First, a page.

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That is not what I mean althought I understand that is a fairish way of reading what I wrote.

Humans should be able to be flexible and use a system of thinking well suited for their task and not just suitable values within a fixed architechture. Person A is using an ontology that has been formed for a different purpose (and possibly under epistemologically suspicious circumnstances). It can be show that using this ontology one can't even entertain certain strategies and in this case the optimal strategy is one of those strategies. To a colorist both swatting bees and letting hoverflys live and swatting hoverflys and letting bees live are the same strategy of killing 50% of yellow-blacks.

There is a saying that "all models are wrong but some are useful". The hoverfly ontology is more defensible because it allows to formulate strategies that have a higher expected utility. The idea isn't that one ontology is better than the another but that there is a responcibility to use and maintain your ontology to be effective. Therefore statements about the poisonity of yellow-blacks can be deemed irrelevant no matter how accurate because they fail to divide the world into useful categories to base actions upon.

For example we don't talk about what is the mass of a lepton because there are three separate mass eigenstates (roughly electron, muon and tau (the thing is complicated because the flavour eigenstates do not have a neat one to one correspondence to mass eigenstates (say we got bees, their mimic hoverflys and another wasp poisonous species and a a non-poisonous mimic to that, the "poisonous eigenstate" can appear to be bee-like or other-wasp-like and bugs with definite bee-likeness have a undefined poisonousness))). The mass closest to the expectation value of the mass is in a sense more accurate than the other values but it would still be misleading to think that leptons weigth that much. Rather electrons weight what electrons weight, muons weight what muons weight and taus weight what taus weigth and a lepton can be either an electron, muon or tau.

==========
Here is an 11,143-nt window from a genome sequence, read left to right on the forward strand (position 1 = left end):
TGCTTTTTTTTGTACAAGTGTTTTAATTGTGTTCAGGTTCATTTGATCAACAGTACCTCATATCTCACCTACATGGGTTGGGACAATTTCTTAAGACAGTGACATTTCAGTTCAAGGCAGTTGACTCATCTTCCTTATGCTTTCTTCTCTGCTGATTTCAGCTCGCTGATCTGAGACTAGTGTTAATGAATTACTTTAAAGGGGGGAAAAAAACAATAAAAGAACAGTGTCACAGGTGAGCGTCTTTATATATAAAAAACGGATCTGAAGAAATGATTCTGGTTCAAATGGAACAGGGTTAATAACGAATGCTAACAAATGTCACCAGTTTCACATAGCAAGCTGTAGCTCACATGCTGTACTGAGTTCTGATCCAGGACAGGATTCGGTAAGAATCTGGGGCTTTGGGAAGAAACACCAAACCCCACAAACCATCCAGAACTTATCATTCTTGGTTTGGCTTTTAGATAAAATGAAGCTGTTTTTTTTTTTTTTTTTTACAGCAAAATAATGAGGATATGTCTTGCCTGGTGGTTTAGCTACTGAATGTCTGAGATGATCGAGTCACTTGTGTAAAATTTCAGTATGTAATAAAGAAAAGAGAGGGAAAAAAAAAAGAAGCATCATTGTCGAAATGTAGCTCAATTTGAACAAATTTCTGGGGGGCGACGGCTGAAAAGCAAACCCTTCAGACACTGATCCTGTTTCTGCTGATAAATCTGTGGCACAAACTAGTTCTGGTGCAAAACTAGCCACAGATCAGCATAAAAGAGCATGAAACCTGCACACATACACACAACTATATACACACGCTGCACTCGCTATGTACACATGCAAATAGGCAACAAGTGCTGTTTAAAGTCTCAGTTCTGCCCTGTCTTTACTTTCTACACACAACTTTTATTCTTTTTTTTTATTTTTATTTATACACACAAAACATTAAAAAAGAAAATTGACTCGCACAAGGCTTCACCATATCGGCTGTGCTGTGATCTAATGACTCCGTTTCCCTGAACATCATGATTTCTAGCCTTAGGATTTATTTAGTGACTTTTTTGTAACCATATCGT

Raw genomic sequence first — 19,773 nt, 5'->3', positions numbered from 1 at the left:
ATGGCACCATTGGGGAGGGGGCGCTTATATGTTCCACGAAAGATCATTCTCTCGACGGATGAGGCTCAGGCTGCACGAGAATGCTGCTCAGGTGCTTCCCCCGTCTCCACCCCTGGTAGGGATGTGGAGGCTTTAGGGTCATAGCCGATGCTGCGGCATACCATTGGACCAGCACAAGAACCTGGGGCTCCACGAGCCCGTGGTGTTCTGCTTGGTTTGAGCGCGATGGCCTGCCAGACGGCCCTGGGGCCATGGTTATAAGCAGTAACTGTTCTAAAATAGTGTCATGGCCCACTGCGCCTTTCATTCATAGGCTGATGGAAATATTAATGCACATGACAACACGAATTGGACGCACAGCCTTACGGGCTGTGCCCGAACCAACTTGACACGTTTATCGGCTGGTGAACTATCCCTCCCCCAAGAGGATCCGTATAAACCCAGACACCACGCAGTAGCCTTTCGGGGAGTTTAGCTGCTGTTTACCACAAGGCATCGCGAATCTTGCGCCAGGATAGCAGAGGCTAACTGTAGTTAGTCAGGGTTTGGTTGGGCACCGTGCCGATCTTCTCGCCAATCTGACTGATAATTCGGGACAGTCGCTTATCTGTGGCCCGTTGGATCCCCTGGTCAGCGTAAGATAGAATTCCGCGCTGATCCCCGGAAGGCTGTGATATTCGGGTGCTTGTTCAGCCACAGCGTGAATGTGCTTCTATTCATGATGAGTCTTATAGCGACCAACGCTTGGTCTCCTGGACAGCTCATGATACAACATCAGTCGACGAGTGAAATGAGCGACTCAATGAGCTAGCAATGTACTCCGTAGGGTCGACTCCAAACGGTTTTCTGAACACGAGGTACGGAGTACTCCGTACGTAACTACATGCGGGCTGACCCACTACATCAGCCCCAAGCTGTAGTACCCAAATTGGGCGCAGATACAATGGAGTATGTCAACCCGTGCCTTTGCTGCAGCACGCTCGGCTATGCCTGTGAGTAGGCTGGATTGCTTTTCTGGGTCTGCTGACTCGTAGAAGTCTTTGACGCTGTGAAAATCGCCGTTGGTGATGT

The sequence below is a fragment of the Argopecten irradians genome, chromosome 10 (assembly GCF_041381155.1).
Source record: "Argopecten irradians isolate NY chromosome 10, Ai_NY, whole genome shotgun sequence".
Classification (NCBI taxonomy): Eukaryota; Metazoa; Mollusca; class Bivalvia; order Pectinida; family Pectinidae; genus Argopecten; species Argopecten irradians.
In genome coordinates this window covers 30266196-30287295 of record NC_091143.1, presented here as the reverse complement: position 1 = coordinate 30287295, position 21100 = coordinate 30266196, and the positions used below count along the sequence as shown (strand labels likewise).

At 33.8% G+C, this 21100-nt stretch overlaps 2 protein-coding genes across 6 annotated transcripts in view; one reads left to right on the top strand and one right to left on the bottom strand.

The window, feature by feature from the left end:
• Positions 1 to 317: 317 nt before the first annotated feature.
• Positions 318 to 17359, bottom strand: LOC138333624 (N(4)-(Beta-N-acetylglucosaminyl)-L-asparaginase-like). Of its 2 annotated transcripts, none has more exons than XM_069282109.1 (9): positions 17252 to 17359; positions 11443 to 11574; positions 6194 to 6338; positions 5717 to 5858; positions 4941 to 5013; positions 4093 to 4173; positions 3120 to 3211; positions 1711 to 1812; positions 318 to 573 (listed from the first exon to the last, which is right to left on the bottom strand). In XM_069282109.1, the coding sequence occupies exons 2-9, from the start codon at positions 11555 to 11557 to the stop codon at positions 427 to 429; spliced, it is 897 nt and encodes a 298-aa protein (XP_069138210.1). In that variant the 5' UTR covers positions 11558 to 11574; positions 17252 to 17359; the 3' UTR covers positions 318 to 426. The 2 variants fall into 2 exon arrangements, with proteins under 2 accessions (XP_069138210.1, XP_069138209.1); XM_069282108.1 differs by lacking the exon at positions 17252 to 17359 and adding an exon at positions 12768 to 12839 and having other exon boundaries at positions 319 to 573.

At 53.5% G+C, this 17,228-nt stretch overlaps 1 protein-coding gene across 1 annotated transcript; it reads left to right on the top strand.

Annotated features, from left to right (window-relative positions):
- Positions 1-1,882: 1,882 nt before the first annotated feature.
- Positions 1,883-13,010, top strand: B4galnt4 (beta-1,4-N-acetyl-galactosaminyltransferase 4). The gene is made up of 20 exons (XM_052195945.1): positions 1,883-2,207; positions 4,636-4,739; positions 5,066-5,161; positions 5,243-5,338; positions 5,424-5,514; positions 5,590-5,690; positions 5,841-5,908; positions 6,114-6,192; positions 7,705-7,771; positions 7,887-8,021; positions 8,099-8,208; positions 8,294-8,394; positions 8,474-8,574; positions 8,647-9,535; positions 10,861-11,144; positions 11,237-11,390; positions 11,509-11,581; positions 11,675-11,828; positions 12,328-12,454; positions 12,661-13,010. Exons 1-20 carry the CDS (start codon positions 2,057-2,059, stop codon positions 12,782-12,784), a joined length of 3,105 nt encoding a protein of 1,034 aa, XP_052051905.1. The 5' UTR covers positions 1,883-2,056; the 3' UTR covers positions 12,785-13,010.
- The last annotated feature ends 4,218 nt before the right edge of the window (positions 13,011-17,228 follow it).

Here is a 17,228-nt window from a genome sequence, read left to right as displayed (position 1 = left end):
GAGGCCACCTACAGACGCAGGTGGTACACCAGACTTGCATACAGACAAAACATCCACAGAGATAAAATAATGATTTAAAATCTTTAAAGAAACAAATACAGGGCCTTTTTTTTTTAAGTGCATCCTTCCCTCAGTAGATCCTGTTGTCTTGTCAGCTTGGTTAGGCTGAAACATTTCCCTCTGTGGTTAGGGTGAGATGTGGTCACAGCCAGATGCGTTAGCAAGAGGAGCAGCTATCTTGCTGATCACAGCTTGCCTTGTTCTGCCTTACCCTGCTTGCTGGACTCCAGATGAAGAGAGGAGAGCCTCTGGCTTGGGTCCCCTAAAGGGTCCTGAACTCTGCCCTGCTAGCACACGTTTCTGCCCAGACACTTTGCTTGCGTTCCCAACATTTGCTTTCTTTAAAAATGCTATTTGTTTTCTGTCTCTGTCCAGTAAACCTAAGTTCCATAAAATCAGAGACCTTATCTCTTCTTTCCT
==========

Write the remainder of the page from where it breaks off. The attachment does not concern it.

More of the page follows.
The argument is supposed to run into the other direction too. If the village has no use to know the different characteristic different trees because they only use the tree for firewood and all trees burn equally well there is no need to separate oaks from briches and a tree can just simply be a tree (and the cognitive load be rather used to make distinctions that do matter like subdividing yellow-black bugs). In this case it would favour a stereotypist or even a monotypist over a polytypist.

The question is does the ontology form natural utility groupings for action. A racist thinks that race is more akin to the trees than the yellow-blacks. One often used valid reason to oppose racism is that potentially and probably relevant information is being discarded and better results would be achieved by keeping track of them. Often this is because downsides which race is used as a proxy for can be detected more directly or that different aspects or reasons for the downside can be addressed by different actions.

Unfortunately percieveing math as simple made me not pay due attention to it. The formula should be (100*(X))+(50*(1-X)). Deaths by bee sting from 100 to 0 by increasing swatting and deaths by starvation from 0 to 50 by increasing swatting. The increase in starvation deaths is never large enough to compensate for deaths prevented by swatting. Thus the result is swatting with extreme prejudice. Discriminatory swatting prevents all bee stings and incurs only half the starvation deaths (assuming 1:1 bee to mimic ratio).

That is not what I mean

In that case I’m afraid I don’t see how your “yellow-black” examples prove the need to suppress factually correct thoughts. They do show that the correct response to the problem can change if new factors are introduced that were not considered previously. But I don't think they prove that “non-colorist” reasoning is inherently superior or that “colorist” thoughts have to be suppressed as inappropriate. If anything, they seem to favor the conclusion that one must not rely on the same paradigm ("colorist" or "non-colorist") in all cases.
A racist thinks that race is more akin to the trees than the yellow-blacks.

The word “racist” means different things to different people. How do you define it?
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